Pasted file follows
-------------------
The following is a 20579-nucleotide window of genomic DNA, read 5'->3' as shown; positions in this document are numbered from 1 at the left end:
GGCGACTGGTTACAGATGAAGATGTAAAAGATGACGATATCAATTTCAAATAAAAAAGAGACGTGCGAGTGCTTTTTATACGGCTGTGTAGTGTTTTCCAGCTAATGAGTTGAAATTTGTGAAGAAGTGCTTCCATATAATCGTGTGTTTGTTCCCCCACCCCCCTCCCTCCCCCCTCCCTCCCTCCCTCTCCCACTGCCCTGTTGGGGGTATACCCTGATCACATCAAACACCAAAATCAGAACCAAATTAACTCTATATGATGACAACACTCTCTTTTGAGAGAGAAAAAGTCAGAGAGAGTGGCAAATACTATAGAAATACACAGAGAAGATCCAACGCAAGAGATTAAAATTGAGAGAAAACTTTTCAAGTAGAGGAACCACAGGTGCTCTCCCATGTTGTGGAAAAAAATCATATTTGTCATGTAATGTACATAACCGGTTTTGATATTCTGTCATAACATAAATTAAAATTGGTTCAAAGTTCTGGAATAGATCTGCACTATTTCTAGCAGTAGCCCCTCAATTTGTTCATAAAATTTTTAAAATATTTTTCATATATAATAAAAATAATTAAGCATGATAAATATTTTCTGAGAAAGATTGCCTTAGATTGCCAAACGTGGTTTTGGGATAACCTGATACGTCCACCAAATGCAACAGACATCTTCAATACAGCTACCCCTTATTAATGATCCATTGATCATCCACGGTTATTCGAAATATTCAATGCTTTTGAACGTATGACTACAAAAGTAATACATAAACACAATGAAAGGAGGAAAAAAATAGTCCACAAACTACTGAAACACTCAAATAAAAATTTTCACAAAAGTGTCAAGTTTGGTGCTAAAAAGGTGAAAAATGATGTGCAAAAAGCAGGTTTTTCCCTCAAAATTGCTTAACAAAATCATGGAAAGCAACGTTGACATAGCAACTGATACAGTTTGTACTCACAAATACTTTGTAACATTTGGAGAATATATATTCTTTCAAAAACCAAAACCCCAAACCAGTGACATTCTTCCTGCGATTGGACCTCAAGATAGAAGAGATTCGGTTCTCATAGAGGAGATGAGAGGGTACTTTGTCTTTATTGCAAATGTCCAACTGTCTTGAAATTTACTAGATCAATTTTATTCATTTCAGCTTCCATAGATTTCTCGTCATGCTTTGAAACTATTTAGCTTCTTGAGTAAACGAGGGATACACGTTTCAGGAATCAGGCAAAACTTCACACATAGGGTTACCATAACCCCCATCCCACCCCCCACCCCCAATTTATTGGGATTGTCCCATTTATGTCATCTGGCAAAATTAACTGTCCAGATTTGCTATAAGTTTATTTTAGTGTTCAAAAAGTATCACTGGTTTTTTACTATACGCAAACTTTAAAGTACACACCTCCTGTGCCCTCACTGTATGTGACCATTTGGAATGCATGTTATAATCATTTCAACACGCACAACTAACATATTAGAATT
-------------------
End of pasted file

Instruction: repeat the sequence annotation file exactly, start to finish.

The following is a 20579-nucleotide window of genomic DNA, read 5'->3' as shown; positions in this document are numbered from 1 at the left end:
GGCGACTGGTTACAGATGAAGATGTAAAAGATGACGATATCAATTTCAAATAAAAAAGAGACGTGCGAGTGCTTTTTATACGGCTGTGTAGTGTTTTCCAGCTAATGAGTTGAAATTTGTGAAGAAGTGCTTCCATATAATCGTGTGTTTGTTCCCCCACCCCCCTCCCTCCCCCCTCCCTCCCTCCCTCTCCCACTGCCCTGTTGGGGGTATACCCTGATCACATCAAACACCAAAATCAGAACCAAATTAACTCTATATGATGACAACACTCTCTTTTGAGAGAGAAAAAGTCAGAGAGAGTGGCAAATACTATAGAAATACACAGAGAAGATCCAACGCAAGAGATTAAAATTGAGAGAAAACTTTTCAAGTAGAGGAACCACAGGTGCTCTCCCATGTTGTGGAAAAAAATCATATTTGTCATGTAATGTACATAACCGGTTTTGATATTCTGTCATAACATAAATTAAAATTGGTTCAAAGTTCTGGAATAGATCTGCACTATTTCTAGCAGTAGCCCCTCAATTTGTTCATAAAATTTTTAAAATATTTTTCATATATAATAAAAATAATTAAGCATGATAAATATTTTCTGAGAAAGATTGCCTTAGATTGCCAAACGTGGTTTTGGGATAACCTGATACGTCCACCAAATGCAACAGACATCTTCAATACAGCTACCCCTTATTAATGATCCATTGATCATCCACGGTTATTCGAAATATTCAATGCTTTTGAACGTATGACTACAAAAGTAATACATAAACACAATGAAAGGAGGAAAAAAATAGTCCACAAACTACTGAAACACTCAAATAAAAATTTTCACAAAAGTGTCAAGTTTGGTGCTAAAAAGGTGAAAAATGATGTGCAAAAAGCAGGTTTTTCCCTCAAAATTGCTTAACAAAATCATGGAAAGCAACGTTGACATAGCAACTGATACAGTTTGTACTCACAAATACTTTGTAACATTTGGAGAATATATATTCTTTCAAAAACCAAAACCCCAAACCAGTGACATTCTTCCTGCGATTGGACCTCAAGATAGAAGAGATTCGGTTCTCATAGAGGAGATGAGAGGGTACTTTGTCTTTATTGCAAATGTCCAACTGTCTTGAAATTTACTAGATCAATTTTATTCATTTCAGCTTCCATAGATTTCTCGTCATGCTTTGAAACTATTTAGCTTCTTGAGTAAACGAGGGATACACGTTTCAGGAATCAGGCAAAACTTCACACATAGGGTTACCATAACCCCCATCCCACCCCCCACCCCCAATTTATTGGGATTGTCCCATTTATGTCATCTGGCAAAATTAACTGTCCAGATTTGCTATAAGTTTATTTTAGTGTTCAAAAAGTATCACTGGTTTTTTACTATACGCAAACTTTAAAGTACACACCTCCTGTGCCCTCACTGTATGTGACCATTTGGAATGCATGTTATAATCATTTCAACACGCACAACTAACATATTAGAATT